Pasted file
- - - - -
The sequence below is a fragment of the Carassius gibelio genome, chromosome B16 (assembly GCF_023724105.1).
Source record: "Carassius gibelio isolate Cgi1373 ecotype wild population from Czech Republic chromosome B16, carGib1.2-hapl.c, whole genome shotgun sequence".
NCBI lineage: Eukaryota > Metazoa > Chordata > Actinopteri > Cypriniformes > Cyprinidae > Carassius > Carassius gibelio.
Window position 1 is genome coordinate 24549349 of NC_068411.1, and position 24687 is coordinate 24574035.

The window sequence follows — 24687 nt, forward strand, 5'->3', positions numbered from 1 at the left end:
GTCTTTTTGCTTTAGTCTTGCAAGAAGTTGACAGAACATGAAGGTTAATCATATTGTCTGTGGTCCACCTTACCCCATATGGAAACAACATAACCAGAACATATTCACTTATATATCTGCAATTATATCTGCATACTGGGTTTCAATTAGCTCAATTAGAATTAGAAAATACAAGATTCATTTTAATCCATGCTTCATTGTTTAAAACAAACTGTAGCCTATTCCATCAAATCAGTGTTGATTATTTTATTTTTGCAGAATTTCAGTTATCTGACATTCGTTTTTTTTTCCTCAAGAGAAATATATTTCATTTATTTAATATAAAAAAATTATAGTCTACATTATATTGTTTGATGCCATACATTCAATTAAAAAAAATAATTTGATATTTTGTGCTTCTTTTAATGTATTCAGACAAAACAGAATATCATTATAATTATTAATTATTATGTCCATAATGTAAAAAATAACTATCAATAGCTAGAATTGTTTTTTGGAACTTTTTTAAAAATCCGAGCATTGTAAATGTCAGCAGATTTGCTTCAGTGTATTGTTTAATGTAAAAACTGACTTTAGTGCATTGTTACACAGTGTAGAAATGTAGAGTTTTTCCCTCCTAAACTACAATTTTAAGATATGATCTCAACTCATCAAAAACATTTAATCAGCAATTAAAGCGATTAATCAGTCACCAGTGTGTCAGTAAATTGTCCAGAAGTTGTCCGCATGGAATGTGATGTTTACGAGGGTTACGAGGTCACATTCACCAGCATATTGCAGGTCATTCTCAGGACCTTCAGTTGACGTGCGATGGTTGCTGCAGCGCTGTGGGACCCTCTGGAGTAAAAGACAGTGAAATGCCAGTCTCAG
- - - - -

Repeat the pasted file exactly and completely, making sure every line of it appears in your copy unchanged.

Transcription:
The sequence below is a fragment of the Carassius gibelio genome, chromosome B16 (assembly GCF_023724105.1).
Source record: "Carassius gibelio isolate Cgi1373 ecotype wild population from Czech Republic chromosome B16, carGib1.2-hapl.c, whole genome shotgun sequence".
NCBI lineage: Eukaryota > Metazoa > Chordata > Actinopteri > Cypriniformes > Cyprinidae > Carassius > Carassius gibelio.
Window position 1 is genome coordinate 24549349 of NC_068411.1, and position 24687 is coordinate 24574035.

The window sequence follows — 24687 nt, forward strand, 5'->3', positions numbered from 1 at the left end:
GTCTTTTTGCTTTAGTCTTGCAAGAAGTTGACAGAACATGAAGGTTAATCATATTGTCTGTGGTCCACCTTACCCCATATGGAAACAACATAACCAGAACATATTCACTTATATATCTGCAATTATATCTGCATACTGGGTTTCAATTAGCTCAATTAGAATTAGAAAATACAAGATTCATTTTAATCCATGCTTCATTGTTTAAAACAAACTGTAGCCTATTCCATCAAATCAGTGTTGATTATTTTATTTTTGCAGAATTTCAGTTATCTGACATTCGTTTTTTTTTCCTCAAGAGAAATATATTTCATTTATTTAATATAAAAAAATTATAGTCTACATTATATTGTTTGATGCCATACATTCAATTAAAAAAAATAATTTGATATTTTGTGCTTCTTTTAATGTATTCAGACAAAACAGAATATCATTATAATTATTAATTATTATGTCCATAATGTAAAAAATAACTATCAATAGCTAGAATTGTTTTTTGGAACTTTTTTAAAAATCCGAGCATTGTAAATGTCAGCAGATTTGCTTCAGTGTATTGTTTAATGTAAAAACTGACTTTAGTGCATTGTTACACAGTGTAGAAATGTAGAGTTTTTCCCTCCTAAACTACAATTTTAAGATATGATCTCAACTCATCAAAAACATTTAATCAGCAATTAAAGCGATTAATCAGTCACCAGTGTGTCAGTAAATTGTCCAGAAGTTGTCCGCATGGAATGTGATGTTTACGAGGGTTACGAGGTCACATTCACCAGCATATTGCAGGTCATTCTCAGGACCTTCAGTTGACGTGCGATGGTTGCTGCAGCGCTGTGGGACCCTCTGGAGTAAAAGACAGTGAAATGCCAGTCTCAG